Her foster father came up to her and put his hand on her shoulder. "Daisy, this is your first birthday with--"
Daisy slapped his hand away, turning from them all. They stared at her, dumbfounded.
Daisy endured the long party to which all of her foster family's friends were invited. They pinched her cheeks, and said things like, "What a cute little girl!" and bombarded her with presents that she was forced to open and like. She managed to do this without speaking. She didn't want any of them to have the satisfaction of hearing her voice.
Throughout the party, her mind kept wandering back to Torry Dodenson. She could still hear her yelling, "You might want to wear your red sweater before you have to put it in the wash." What does this mean? Daisy didn't have a red sweater. All of them were different colors. And the only way to make a sweater dirty was to wear it. Why did she have to wear it "before she had to wash it?"
After the party, Daisy was exhausted. She'd received so many presents-but not one red sweater. She slowly ascended the stairs to her room, sighing all the way. If she couldn't get this mystery solved, then she'd be with a new family soon. And another after that.
She froze when she got into her bedroom. Everything was normal, except for the brown package on her bed.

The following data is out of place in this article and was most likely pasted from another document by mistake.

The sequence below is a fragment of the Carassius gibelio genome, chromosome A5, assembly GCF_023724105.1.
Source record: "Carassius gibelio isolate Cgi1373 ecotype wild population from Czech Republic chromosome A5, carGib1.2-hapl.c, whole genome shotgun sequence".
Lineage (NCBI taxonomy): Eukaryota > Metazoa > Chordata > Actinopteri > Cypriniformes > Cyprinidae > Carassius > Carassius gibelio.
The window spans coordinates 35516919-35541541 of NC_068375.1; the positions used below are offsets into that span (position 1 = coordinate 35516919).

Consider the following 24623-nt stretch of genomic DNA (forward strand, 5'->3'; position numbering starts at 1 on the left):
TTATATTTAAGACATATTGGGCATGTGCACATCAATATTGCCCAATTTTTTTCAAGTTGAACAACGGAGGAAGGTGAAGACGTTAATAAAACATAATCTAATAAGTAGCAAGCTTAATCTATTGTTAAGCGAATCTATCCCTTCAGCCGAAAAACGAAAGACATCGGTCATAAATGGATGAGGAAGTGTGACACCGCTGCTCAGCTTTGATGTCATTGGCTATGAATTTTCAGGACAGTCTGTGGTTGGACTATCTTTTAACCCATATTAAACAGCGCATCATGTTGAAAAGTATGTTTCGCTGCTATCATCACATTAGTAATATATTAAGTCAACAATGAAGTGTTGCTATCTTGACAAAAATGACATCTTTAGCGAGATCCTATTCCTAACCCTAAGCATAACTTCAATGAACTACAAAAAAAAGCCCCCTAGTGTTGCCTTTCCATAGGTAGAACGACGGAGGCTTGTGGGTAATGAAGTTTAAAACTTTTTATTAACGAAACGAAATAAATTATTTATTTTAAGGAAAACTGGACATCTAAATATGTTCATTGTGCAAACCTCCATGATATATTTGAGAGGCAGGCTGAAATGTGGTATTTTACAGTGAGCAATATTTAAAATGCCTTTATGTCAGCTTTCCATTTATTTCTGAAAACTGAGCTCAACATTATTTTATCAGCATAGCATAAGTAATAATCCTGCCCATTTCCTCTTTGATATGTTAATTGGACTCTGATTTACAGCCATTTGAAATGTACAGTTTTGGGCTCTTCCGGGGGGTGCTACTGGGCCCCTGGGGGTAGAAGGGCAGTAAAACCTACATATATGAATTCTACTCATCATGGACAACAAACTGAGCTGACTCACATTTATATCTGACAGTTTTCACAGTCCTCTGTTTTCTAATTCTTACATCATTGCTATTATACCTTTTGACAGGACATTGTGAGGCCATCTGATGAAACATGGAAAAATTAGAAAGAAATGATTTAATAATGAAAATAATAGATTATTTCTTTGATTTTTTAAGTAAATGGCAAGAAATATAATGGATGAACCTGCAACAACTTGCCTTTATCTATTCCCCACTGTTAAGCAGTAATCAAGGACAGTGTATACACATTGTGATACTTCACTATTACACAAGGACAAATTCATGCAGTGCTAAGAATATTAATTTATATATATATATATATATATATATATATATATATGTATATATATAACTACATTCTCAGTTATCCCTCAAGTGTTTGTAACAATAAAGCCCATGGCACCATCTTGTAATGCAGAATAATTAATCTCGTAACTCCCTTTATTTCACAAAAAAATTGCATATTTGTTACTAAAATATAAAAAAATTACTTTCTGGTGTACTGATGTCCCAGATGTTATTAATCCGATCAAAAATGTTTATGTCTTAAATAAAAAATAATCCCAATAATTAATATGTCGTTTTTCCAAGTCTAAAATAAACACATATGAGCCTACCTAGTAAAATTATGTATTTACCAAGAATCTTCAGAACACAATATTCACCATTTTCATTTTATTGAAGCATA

She sighed heavily. Another present. Great. She wondered who had sneaked up into her room to put it there. Probably another person whom she didn't even know.
She slowly unwrapped the package, being careful not to rip the paper. Maybe that was because it was hand decorated. Maybe it was because she didn't want her nosy foster family to hear. All the same, for some reason she was being too careful.
Inside was a small wooden doll. It was the kind that artists use to help with anatomy, save for the large, delicate wooden fairy wings that sprouted from its back.
The tag hanging off it said, in a small font that Daisy could barely read,
"Grow Your Own Fairy!
Just place in a cup of water and turn away for ten seconds! When you turn back, your fairy will be grown!"
This seemed too easy. Why only ten seconds? It was like the best part was when the fairy was grown instead of the process of growing it.
It was worth a try, though. Daisy crept down into the kitchen, seeking a glass. She found a clear plastic cup and hastened to fill it with water.
She carried the cup of water up to her room, where she placed it on the sill. She took a deep breath. Why did she feel so nervous? It was only some kind of stupid chio-pet. It would grow until it was the size of the cup and then stop. Then she'd have to throw it out before it started to grow mold.